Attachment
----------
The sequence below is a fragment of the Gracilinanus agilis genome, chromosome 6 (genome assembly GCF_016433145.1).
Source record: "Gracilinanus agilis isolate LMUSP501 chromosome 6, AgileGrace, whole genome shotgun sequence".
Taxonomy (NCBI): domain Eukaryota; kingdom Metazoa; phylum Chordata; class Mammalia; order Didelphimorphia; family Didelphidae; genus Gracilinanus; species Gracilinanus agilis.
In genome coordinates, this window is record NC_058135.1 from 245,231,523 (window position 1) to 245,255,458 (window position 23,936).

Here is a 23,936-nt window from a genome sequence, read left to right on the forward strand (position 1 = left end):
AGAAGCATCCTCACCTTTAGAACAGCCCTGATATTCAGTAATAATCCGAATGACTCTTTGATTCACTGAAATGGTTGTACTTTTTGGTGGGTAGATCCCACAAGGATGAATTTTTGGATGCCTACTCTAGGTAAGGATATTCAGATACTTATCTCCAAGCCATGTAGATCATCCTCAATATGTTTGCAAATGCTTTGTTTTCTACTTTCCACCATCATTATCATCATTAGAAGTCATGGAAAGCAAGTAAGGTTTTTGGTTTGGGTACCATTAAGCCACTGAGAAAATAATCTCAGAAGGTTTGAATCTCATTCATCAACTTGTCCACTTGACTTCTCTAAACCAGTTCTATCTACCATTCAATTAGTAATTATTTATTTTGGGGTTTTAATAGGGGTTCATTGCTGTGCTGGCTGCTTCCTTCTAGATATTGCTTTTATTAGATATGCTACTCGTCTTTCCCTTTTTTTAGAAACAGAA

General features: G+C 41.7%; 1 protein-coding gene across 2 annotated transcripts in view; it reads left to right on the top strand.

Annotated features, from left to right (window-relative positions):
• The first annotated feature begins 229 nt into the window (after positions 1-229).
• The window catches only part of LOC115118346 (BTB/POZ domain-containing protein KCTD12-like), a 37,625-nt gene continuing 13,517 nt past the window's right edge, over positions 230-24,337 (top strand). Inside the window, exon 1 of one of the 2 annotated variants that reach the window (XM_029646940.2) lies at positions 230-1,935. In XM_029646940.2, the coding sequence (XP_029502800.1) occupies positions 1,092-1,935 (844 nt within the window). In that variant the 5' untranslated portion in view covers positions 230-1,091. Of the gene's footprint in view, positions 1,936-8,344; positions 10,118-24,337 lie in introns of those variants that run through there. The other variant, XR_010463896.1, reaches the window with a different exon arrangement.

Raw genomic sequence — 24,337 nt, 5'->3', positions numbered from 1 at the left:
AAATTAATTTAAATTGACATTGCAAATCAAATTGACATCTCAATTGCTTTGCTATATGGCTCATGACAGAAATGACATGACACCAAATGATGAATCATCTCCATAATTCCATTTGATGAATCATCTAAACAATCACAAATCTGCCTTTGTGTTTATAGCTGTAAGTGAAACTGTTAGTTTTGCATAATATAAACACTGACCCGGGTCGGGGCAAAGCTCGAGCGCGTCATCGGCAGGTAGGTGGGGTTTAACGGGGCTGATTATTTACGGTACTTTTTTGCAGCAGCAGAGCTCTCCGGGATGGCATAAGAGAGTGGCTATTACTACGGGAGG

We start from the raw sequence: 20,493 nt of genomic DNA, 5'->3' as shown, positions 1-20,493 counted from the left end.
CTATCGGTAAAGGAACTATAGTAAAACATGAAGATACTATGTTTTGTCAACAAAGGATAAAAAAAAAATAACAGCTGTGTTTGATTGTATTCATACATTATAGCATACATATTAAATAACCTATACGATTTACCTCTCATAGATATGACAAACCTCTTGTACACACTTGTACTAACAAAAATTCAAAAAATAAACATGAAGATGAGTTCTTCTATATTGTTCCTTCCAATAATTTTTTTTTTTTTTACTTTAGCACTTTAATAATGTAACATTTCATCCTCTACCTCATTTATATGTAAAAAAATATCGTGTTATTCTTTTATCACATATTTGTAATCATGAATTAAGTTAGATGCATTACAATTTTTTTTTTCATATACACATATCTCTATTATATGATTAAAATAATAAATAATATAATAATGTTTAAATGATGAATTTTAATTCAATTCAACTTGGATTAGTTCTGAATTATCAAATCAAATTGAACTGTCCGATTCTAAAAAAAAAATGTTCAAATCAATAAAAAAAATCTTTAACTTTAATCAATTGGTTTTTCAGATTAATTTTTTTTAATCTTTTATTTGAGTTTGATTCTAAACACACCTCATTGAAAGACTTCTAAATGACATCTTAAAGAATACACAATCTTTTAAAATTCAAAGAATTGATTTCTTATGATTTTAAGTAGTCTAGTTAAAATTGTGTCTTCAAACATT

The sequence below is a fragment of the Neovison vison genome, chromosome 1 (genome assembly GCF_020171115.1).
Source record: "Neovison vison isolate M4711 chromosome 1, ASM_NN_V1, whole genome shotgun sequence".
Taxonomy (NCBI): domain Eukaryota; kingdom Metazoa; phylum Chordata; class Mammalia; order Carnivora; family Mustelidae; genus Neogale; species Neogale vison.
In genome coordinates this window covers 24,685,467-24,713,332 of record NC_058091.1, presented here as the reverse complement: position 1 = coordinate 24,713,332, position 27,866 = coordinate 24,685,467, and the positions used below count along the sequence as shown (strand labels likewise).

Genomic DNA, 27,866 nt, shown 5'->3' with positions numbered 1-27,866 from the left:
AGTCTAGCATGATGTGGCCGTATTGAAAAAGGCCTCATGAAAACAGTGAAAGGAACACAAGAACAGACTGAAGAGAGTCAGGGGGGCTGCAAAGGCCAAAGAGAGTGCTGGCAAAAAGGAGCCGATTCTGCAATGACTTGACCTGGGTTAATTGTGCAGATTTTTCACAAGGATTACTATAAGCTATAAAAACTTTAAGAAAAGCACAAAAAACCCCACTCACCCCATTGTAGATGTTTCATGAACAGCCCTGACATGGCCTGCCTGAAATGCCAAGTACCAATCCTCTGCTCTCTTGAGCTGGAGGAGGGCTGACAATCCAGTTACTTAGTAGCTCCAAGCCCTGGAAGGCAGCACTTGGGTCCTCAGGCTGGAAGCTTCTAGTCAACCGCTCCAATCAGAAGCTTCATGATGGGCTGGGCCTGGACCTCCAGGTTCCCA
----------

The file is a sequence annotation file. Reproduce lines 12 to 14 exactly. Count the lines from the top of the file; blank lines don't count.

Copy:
AAATTAATTTAAATTGACATTGCAAATCAAATTGACATCTCAATTGCTTTGCTATATGGCTCATGACAGAAATGACATGACACCAAATGATGAATCATCTCCATAATTCCATTTGATGAATCATCTAAACAATCACAAATCTGCCTTTGTGTTTATAGCTGTAAGTGAAACTGTTAGTTTTGCATAATATAAACACTGACCCGGGTCGGGGCAAAGCTCGAGCGCGTCATCGGCAGGTAGGTGGGGTTTAACGGGGCTGATTATTTACGGTACTTTTTTGCAGCAGCAGAGCTCTCCGGGATGGCATAAGAGAGTGGCTATTACTACGGGAGG

We start from the raw sequence: 20,493 nt of genomic DNA, 5'->3' as shown, positions 1-20,493 counted from the left end.
CTATCGGTAAAGGAACTATAGTAAAACATGAAGATACTATGTTTTGTCAACAAAGGATAAAAAAAAAATAACAGCTGTGTTTGATTGTATTCATACATTATAGCATACATATTAAATAACCTATACGATTTACCTCTCATAGATATGACAAACCTCTTGTACACACTTGTACTAACAAAAATTCAAAAAATAAACATGAAGATGAGTTCTTCTATATTGTTCCTTCCAATAATTTTTTTTTTTTTTACTTTAGCACTTTAATAATGTAACATTTCATCCTCTACCTCATTTATATGTAAAAAAATATCGTGTTATTCTTTTATCACATATTTGTAATCATGAATTAAGTTAGATGCATTACAATTTTTTTTTTCATATACACATATCTCTATTATATGATTAAAATAATAAATAATATAATAATGTTTAAATGATGAATTTTAATTCAATTCAACTTGGATTAGTTCTGAATTATCAAATCAAATTGAACTGTCCGATTCTAAAAAAAAAATGTTCAAATCAATAAAAAAAATCTTTAACTTTAATCAATTGGTTTTTCAGATTAATTTTTTTTAATCTTTTATTTGAGTTTGATTCTAAACACACCTCATTGAAAGACTTCTAAATGACATCTTAAAGAATACACAATCTTTTAAAATTCAAAGAATTGATTTCTTATGATTTTAAGTAGTCTAGTTAAAATTGTGTCTTCAAACATT